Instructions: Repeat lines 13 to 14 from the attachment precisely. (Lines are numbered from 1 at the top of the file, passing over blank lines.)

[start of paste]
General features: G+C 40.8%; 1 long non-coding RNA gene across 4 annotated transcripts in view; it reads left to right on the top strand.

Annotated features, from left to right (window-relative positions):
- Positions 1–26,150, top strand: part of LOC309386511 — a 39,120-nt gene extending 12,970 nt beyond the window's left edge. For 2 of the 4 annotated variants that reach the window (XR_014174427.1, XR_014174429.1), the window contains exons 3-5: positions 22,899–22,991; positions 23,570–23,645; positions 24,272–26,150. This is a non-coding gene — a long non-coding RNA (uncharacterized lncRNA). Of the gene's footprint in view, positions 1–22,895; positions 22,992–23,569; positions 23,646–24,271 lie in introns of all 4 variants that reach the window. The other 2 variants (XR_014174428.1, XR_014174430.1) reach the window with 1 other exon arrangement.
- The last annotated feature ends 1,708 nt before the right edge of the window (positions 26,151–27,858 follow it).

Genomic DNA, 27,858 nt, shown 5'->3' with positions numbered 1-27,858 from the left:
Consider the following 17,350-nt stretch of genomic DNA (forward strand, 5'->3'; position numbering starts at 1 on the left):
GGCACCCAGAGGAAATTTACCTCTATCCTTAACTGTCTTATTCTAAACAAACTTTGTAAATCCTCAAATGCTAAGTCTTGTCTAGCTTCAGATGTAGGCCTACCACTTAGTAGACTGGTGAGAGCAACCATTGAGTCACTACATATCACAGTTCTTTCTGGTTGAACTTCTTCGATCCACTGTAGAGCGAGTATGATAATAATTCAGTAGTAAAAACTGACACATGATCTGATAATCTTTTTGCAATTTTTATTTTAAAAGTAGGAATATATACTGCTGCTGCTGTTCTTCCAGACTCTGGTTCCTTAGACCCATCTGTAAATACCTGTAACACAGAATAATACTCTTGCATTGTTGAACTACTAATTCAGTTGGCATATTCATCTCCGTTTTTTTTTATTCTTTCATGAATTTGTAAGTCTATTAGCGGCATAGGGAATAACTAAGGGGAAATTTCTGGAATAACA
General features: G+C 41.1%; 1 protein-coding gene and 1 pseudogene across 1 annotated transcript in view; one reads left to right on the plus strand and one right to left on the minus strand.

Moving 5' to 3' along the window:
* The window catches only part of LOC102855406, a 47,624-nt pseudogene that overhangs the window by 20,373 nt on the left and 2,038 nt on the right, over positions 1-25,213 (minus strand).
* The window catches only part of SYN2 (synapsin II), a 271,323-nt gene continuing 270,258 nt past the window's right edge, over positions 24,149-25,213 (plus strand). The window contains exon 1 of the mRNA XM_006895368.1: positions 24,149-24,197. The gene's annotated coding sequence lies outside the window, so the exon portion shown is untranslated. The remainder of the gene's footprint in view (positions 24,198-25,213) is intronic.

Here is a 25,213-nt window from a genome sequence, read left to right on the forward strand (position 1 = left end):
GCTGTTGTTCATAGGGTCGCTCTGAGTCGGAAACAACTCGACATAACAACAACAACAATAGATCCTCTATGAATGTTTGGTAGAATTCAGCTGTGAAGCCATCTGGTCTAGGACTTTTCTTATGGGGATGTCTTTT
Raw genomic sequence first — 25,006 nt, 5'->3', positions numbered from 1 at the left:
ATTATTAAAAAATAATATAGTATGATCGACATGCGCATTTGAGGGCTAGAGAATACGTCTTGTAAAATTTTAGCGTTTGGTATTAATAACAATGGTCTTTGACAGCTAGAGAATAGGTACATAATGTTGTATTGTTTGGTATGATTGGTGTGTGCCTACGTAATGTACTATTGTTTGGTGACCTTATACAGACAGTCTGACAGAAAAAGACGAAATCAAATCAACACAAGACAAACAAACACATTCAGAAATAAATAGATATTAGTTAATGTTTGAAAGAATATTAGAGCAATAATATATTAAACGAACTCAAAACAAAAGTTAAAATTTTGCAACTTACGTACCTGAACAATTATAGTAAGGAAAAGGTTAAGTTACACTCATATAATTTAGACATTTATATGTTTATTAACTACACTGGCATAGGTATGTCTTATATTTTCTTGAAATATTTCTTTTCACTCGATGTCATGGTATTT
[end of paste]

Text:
GCTGTTGTTCATAGGGTCGCTCTGAGTCGGAAACAACTCGACATAACAACAACAACAATAGATCCTCTATGAATGTTTGGTAGAATTCAGCTGTGAAGCCATCTGGTCTAGGACTTTTCTTATGGGGATGTCTTTT
Raw genomic sequence first — 25,006 nt, 5'->3', positions numbered from 1 at the left: